Resource demand and capacity are constantly changing as a result of changes in employees’ availability (vacations, sick leaves, other absences) and incoming projects. For this reason, a resource/portfolio manager should regularly monitor these indicators to be able to timely react to all these changes and ensure staffing projects with required people.

Now, it’s time to dwell on leveraging project/resource management software. Read the next section to learn how it can help with resource capacity planning.

Resource Capacity Planning Tool: Epicflow Example

Of course, it’s extremely difficult to do the capacity planning manually. For example, you cannot bear in mind the information on each employee’s competences; and requesting information on resources’ days off or sick leaves is really time-consuming. That’s why, leveraging resource management software is a great solution to simplify the resource capacity planning process.

As we know, performing resource capacity planning in a multi-project environment is twice as difficult. For this reason, let’s consider resource management tools’ contribution to capacity planning through the example of Epicflow, which is a multi-project resource management solution. Below are some of Epicflow’s key features that can be helpful for planning resource capacity.  

Providing insight into team members’ current and future capacity

In a multi-project environment, it’s impossible to keep in mind each employee’s capacity. For this reason, Epicflow provides a resource manager with the data on current resource capacity based on team members’ involvement in projects. In addition to understanding the current capacity, you can use Epicflow’s Future Load Graph to forecast it — this will help you create a robust resource capacity plan with regard to team members’ workload and capacity and in such a way avoid future resource bottlenecks.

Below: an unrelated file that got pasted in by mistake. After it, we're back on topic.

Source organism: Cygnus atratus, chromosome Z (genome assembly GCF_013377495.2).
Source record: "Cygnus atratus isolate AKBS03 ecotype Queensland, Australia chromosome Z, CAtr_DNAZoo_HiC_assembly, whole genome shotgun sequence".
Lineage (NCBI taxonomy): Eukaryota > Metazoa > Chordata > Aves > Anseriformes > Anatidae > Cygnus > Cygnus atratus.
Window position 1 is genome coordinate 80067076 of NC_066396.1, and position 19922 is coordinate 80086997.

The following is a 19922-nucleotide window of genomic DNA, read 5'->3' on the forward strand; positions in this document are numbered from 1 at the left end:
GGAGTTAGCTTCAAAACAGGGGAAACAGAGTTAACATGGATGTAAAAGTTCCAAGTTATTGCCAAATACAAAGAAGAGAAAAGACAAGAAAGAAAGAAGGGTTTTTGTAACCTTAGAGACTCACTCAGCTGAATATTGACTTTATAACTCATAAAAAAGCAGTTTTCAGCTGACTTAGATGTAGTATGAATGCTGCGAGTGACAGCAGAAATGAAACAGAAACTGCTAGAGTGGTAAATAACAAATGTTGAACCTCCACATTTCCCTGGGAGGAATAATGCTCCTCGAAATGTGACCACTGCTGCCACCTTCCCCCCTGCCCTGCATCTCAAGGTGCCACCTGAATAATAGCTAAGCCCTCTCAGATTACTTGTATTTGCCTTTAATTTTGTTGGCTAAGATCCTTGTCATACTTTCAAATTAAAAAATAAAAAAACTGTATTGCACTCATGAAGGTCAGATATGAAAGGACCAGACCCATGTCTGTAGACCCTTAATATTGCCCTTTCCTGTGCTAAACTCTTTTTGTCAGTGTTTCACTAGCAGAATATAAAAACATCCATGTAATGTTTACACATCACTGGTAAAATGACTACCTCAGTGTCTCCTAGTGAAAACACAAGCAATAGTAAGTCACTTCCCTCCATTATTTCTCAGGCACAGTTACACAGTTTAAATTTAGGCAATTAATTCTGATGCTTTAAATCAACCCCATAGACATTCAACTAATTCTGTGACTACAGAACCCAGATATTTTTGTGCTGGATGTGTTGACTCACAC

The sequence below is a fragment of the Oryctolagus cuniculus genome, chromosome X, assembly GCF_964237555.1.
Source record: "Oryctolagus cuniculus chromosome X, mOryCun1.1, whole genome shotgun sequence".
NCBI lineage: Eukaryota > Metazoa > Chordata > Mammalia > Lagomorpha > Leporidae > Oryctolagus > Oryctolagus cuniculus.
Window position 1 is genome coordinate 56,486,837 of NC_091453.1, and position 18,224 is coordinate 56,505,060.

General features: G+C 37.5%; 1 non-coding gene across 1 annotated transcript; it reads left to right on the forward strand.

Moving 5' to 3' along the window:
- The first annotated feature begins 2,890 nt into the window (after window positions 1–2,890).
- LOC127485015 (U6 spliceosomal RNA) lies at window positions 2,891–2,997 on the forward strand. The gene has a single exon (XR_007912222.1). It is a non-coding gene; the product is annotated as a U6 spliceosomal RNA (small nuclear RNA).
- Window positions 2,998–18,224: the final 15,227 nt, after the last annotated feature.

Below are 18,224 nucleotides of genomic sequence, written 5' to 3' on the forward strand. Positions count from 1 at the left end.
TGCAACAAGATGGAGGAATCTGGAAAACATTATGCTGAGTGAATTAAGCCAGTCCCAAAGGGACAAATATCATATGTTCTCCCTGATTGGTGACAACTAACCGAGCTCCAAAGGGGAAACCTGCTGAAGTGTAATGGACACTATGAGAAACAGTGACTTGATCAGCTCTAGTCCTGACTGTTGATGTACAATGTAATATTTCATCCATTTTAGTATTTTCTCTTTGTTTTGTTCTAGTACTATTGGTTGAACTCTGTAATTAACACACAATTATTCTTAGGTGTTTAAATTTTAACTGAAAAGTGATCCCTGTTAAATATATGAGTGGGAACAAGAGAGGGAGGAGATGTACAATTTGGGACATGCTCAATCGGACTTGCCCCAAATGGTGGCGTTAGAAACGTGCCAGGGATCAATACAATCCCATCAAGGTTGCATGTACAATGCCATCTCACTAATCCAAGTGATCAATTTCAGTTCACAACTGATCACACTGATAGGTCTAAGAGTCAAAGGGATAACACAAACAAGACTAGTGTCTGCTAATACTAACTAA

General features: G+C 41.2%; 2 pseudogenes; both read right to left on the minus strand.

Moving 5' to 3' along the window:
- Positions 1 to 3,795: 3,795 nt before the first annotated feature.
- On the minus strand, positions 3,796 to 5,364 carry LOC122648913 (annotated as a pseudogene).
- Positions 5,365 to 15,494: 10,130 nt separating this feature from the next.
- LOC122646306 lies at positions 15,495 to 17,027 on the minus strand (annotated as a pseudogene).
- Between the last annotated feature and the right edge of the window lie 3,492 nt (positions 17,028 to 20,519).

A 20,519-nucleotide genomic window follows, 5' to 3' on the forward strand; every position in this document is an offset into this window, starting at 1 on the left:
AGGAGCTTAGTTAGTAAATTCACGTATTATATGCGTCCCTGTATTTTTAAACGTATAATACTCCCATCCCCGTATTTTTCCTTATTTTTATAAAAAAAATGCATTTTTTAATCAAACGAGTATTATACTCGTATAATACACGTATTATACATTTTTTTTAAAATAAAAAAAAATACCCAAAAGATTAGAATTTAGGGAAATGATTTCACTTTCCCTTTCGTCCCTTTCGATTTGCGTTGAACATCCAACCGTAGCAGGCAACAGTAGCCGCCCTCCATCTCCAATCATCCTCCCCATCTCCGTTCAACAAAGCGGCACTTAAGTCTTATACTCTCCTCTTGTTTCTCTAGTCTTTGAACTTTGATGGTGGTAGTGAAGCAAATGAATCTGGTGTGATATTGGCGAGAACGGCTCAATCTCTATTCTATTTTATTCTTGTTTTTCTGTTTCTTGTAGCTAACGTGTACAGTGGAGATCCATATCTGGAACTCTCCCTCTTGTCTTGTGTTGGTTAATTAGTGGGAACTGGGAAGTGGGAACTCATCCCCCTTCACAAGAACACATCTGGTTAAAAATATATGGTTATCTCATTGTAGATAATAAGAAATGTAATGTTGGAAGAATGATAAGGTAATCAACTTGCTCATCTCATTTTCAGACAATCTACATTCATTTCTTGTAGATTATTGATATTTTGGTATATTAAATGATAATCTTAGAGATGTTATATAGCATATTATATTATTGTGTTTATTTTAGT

Keeping capacity data relevant

To plan resource capacity, you’ll need information on employees’ vacations/days off, sick leaves, or training. As long as Epicflow integrates with human resource management systems, all the changes in an employee’s availability and capacity will be automatically reflected in the system. Such a solution significantly simplifies both resource allocation and resource capacity planning.

Performing scenario analysis